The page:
With respect to objects, this invention cleans and disinfects floors, walls, ceilings and windows, performs carpet cleaning, car washing (inside and out) watering the lawn, factory dust cleaning, fume intake, the cleaning of heavy machinery, the interior and exterior of buildings, roads, runways, tunnels, road equipment, deep tanks and receptacles, animal disinfection, product equipment cleaning and cleaning other difficult to clean areas and products.
In addition, this invention can be useful in households, hospitals, elderly homes, health resorts, sanitariums, orphanages, sanitation businesses, food and hygienic businesses, the meat, agriculture, livestock and seafood industries, automobile factories, auto body shops, the machine industry, construction, carpentry, chemical and oil industries, the shipbuilding industry, the cast iron industry, paper manufacturing, textile factories, electronic factories, office areas, hotels and other work places that are difficult to clean, disinfect and sterilize.
In order to clean, the device of the present invention sprays water or a mixture of water and cleaning liquid while simultaneously sucking in waste product and any remaining water. The device also temporarily stores and discharges the waste gathered by the intake portion of the device. Most significantly, it performs the function of spraying water and the suction function simultaneously. As described in more detail below, this is accomplished by attaching an additional pressure hose to a designated blow-out device which pumps either water or a water and cleaning liquid mixture to be used for spraying.
FIG. 1A is a perspective view of a prior art vacuum cleaning device.
FIG. 1B is a perspective view of prior art vacuum cleaning devices.
FIG. 2 is a perspective view of a prior art brushing cleaning device.
FIG. 3 is a perspective view of a prior art jet spray cleaning device.
FIGS. 4A and 4B are perspective views of prior art devices for disposing of human body waste used by individuals having restricted freedom of movement.
FIGS. 5A and 5B are perspective views of prior art devices used by individuals having restricted freedom of movement in cleaning the human body.
FIG. 6A is a partial cross-sectional diagram of a closed configuration of the cleaning portion of the device represented by the present invention.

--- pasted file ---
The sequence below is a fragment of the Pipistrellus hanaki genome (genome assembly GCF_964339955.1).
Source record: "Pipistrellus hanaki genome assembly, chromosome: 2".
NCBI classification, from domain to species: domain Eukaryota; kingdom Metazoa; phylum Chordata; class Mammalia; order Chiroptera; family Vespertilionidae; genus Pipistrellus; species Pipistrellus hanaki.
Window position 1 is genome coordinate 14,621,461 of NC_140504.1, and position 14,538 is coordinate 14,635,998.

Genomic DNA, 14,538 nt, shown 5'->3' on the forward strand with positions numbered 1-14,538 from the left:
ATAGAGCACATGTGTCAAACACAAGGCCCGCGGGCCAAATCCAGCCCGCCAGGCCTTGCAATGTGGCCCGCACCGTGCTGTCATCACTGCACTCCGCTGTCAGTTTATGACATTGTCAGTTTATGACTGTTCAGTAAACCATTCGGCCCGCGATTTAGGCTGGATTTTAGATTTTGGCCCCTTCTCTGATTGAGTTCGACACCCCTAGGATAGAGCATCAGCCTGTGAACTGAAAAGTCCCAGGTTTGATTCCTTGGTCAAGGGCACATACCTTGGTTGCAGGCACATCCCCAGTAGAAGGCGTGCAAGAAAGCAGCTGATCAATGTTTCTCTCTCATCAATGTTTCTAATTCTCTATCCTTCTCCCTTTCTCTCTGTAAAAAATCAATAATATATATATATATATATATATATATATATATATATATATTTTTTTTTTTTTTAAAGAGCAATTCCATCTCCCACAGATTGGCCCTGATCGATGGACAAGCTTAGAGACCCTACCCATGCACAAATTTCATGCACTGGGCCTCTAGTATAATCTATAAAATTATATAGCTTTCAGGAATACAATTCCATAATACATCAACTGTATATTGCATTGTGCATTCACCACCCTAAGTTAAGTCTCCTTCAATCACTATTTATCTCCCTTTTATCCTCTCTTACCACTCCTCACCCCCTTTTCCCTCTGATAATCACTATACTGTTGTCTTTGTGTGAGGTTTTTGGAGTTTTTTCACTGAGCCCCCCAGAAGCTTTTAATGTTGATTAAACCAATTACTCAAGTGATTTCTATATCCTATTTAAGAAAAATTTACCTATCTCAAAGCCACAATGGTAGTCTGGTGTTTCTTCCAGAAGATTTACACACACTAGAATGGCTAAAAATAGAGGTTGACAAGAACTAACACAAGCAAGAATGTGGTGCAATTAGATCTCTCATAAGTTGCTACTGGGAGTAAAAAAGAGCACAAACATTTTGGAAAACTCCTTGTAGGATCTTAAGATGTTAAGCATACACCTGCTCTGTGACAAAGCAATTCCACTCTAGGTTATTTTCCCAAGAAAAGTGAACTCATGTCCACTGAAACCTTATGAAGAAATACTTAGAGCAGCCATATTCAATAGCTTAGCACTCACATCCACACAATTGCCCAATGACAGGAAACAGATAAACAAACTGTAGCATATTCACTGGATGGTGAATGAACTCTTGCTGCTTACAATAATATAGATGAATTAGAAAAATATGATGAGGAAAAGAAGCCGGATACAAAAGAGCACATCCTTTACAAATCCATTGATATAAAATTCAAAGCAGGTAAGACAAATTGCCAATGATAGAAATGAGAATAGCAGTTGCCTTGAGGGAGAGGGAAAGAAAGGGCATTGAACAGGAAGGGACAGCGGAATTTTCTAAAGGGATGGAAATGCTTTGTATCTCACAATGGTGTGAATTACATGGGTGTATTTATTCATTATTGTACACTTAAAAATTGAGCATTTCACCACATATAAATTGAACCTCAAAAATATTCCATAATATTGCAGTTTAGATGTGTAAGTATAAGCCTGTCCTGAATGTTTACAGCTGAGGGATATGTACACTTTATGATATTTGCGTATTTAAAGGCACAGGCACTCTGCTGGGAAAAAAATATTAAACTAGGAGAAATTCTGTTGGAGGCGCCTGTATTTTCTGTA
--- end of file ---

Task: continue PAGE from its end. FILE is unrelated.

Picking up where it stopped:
FIG. 6B is a partial cross-sectional diagram of an open configuration of the cleaning portion of the device represented by the present invention.
FIG. 6C is a partial cross-sectional diagram of a submersion configuration of the cleaning portion of the device represented by the present invention.
FIG. 6D is a partial cross-sectional diagram of a lavatory configuration of the cleaning portion of the device represented by the present invention.
FIG. 7 is a partial cross-sectional diagram of the in-take and waste disposal portion of the device represented by the present invention.
Referring to FIG. 6A, there is depicted a closed type configuration of the in-take and blow-out device 1A (also referred to sometimes as the blow out and in take device) which has the top part 51 closed. The left portion of the device 1A depicted in FIG. 6A consists mainly of two tubes inside one another, one having a large diameter 52 and one having a smaller diameter 53. The inner tube (smaller diameter tube) forms a blow out space and the outer tube (larger diameter) forms an in take device. The bottom section of the tubes are open at opening OP. The top section of these two tubes is closed off, in order to be aligned at one vertical center line 100. An in-take space is thus created between the two tubes and a blow-out space is created inside the tube of smaller diameter 53. An in-take device 11 is thus formed from the outer tube 52 and a blow-out device 12 is thus formed from the inner or smaller diameter tube 53.
At the center of the top of the inner or smaller diameter tube 53 is an opening 55. A high pressure hose 12' extends downward onto the top of the opening 55. The end of the hose 12' has a check valve 44 extending over the hole 55. The other end of the check valve 44 is connected to a nut NT. The inner part of the opening 55 leads into and creates the blow-out device 12 through which the attached spray nozzle NZ of high pressure hose 12' sprays. The end of the pressure hose 12' has another nut and leads to a check valve connecting path 14.